To illustrate the algorithm, I'm using Mike Garland's excellent simplification
algorithms from . The software can be downloaded from his site at http://graphics.cs.uiuc.edu/~garland
/software/qslim.html. The nice thing about this simplification is
that it is very fast and easy. It can simplify highly detailed polygonal
surface models automatically into faithful approximations containing
much fewer polygons. The core of the algorithm employs an error metric
called Quadric error metric to provide a characterization of local surface
shape. This metric is both fast to evaluate and does not take up too
much memory space. The details of the algorithm can be found at http://graphics.cs.uiuc.edu/~garland/research/thesis.html.

Figure
4. The contraction of edge v1v2 will remove vertex v1 and it's
adjacent triangles (old triangles), thus creating a hole and retriangulation
is performed (new triangles are formed).

Propagating
mapping information
Each simplification step collapses an edge, removing one vertex and
deleting the triangles that surround the vertex and retriangulating
the hole. In Figure 4, edge v1v2 is collapsed and v1 is removed. In
order to preserve some form of mapping between adjacent levels, we are
going to compute a 4tuple (a, b, g, T) that describes which new triangle
T that v1 is going to associate with. The (a, b, g) tuple is the barycentric
coordinates of v1 within the triangle T. To perform this association
for each simplification step, flatten the 1ring (as shown in Figure
5) of v1 onto a 2D plane. This planar flattening is achieved by computing
the za map. It involves scaling the angle sum subtend at v1 to 2p or
p in the boundary case and raise the length of each edge subtend at
v1 to power a.
The
4tuple can be calculated as in Figure 5:

Figure
5. To compute the 4tuple, first flatten the 3D umbrella (1ring)
around v1 onto a 2D plane. The scaling factor a is used to ensure
the angle sum is 2p, notice also that the length is scaled by
the power a. Once the umbrella is flattened, compute the location
of v1 in the new triangulation.

Code
Snippets
RemoveVertex(
Vertex V ) {
PlanarFlatten( V );
Valid = TryRetriangulate( V );
if ( Valid ) {
AssignParameter( V );
Reparameterize( V );
DoTriangulate( V );
};
};
The basic
skeleton of the vertex removal is very simple. First perform a planar
flattening to flatten the 3D 1ring neighbors of vertex V (the umbrella)
onto a 2D plane according to Figure 5 description, i.e. scaling the
edge length and the angles subtended at vertex V. After flattening the
umbrella use a retriangulation routine (e.g. a Delaunay triangulation)
to remove the old triangles and try inserting new triangles. Make sure
that the new triangles do not overlap with the existing triangles in
the mesh, otherwise it will create topological inconsistencies and the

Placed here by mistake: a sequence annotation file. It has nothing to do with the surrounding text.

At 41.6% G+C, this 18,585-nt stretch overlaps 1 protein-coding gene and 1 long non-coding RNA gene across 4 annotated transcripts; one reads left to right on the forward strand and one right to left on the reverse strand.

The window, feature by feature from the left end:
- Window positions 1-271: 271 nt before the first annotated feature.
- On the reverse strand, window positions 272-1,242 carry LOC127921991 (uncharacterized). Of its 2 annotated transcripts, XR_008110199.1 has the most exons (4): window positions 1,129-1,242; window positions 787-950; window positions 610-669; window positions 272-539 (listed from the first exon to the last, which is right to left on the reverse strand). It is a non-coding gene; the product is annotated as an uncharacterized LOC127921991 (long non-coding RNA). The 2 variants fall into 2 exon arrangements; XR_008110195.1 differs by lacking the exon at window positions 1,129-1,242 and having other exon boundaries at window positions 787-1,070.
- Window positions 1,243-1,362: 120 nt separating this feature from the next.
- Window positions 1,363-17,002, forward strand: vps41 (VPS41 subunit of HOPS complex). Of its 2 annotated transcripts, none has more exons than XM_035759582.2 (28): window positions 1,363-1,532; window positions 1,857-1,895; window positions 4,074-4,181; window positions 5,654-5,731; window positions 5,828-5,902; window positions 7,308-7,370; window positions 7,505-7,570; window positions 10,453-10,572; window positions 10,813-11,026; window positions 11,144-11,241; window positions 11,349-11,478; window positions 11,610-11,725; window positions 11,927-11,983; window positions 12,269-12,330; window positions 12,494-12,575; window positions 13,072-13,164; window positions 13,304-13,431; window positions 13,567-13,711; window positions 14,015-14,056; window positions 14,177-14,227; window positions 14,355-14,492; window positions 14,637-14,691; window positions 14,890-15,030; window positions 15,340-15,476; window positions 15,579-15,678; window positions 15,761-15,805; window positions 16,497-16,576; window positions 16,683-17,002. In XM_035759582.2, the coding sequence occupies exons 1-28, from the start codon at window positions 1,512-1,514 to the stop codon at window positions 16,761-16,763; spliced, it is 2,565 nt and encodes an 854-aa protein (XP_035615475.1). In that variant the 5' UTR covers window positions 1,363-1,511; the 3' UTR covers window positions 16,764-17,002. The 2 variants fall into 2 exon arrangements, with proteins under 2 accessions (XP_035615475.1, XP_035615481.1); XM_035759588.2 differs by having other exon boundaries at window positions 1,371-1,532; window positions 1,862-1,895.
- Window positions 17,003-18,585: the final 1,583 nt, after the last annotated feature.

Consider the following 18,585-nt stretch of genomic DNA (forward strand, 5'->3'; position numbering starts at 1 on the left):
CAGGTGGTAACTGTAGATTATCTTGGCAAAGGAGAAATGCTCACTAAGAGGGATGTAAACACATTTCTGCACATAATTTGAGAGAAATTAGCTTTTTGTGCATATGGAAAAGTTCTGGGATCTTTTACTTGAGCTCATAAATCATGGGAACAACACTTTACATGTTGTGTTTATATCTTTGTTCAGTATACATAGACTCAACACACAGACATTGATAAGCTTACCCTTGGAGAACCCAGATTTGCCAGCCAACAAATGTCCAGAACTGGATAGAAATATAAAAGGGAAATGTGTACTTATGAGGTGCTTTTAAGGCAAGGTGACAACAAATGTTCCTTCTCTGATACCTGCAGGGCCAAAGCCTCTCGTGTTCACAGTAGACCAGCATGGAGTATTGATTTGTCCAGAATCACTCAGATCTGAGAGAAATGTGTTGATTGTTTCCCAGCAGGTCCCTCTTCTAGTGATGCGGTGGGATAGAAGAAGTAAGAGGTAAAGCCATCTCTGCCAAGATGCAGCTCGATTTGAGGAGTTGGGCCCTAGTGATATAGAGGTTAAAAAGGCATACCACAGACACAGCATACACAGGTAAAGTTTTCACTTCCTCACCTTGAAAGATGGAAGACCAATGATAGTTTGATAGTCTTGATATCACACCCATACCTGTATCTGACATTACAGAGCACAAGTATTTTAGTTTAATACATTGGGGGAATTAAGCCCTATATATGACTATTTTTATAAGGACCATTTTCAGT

mesh will not be a manifold (i.e. no more 2 triangles share an edge).
If the new configuration is valid, proceed to compute the 4tuple parameter
for vertex V. The computation consists of two steps. The first step
is to assign a new 4tuple parameter for vertex V which involves the
calculation of the barycentric coordinates and the associating triangle
as indicated in Figure 6. The second step is to update the parameter
values of those vertices which are currently associating with the old
triangles. The function CalcNewParameters( Vi ) will perform the corresponding
update according to Figure 7.
AssignParameter(
Vertex V) {
Tuple = CalcBaryCoord( V );
InsertTuple( V, Tuple );
};
Reparameterize( Vertex V ) {
ForEachFaceAroundVertex( V , Fi ) {
ForEachAssociatedVertex(
Fi , Vi ) {
NewTuple
= CalcNewParameters( Vi );
UpdateTuple(
Vi , NewTuple );
};
};
};

Figure
6. In this figure, v1 is mapped onto the green triangle, proceed
to compute the barycentric coordinates (a, b, g) and the new triangle
that v1 will be associated with.


Figure
7. When removing the 1ring triangles, be sure to update the parameter
values of those vertices which were previous associated to the
new triangulation. This example shows the reparameterization of
the white vertices onto the new triangulation.

If there
are vertices which were associated with the old triangles, we also need
to update their parameters due to the retriangulation (old triangles
will be destroyed). The update can be computed in way similar to the
previous step.
At the
end of the simplification there will be a simple control mesh, called
a base domain. For each vertex that was removed in the simplification
hierarchy, it will have the 4tuple indicating which base domain triangle
it is associating with and its barycentric coordinates. This complete
the first phase of the algorithm.
Examples
of running the algorithm
The following images show the results of performing the first phase
of the algorithm on a 3holes torus. Although this model is a bit simple,
it does show the general ability of the algorithm to handle a genus3
object (containing 3 handles).
The
first image shows the original triangular mesh, while the second image
shows the base domain arrived at from the simplification routine. The
third image demonstrates the visualization of mapping each vertex onto
the base domain  thus shrinkwrapping the original mesh onto the base
domain with each vertex having a 4tuple association. The fourth image
shows the result of subdividing the base domain and perturbing the new
vertices to closely approximate the original mesh.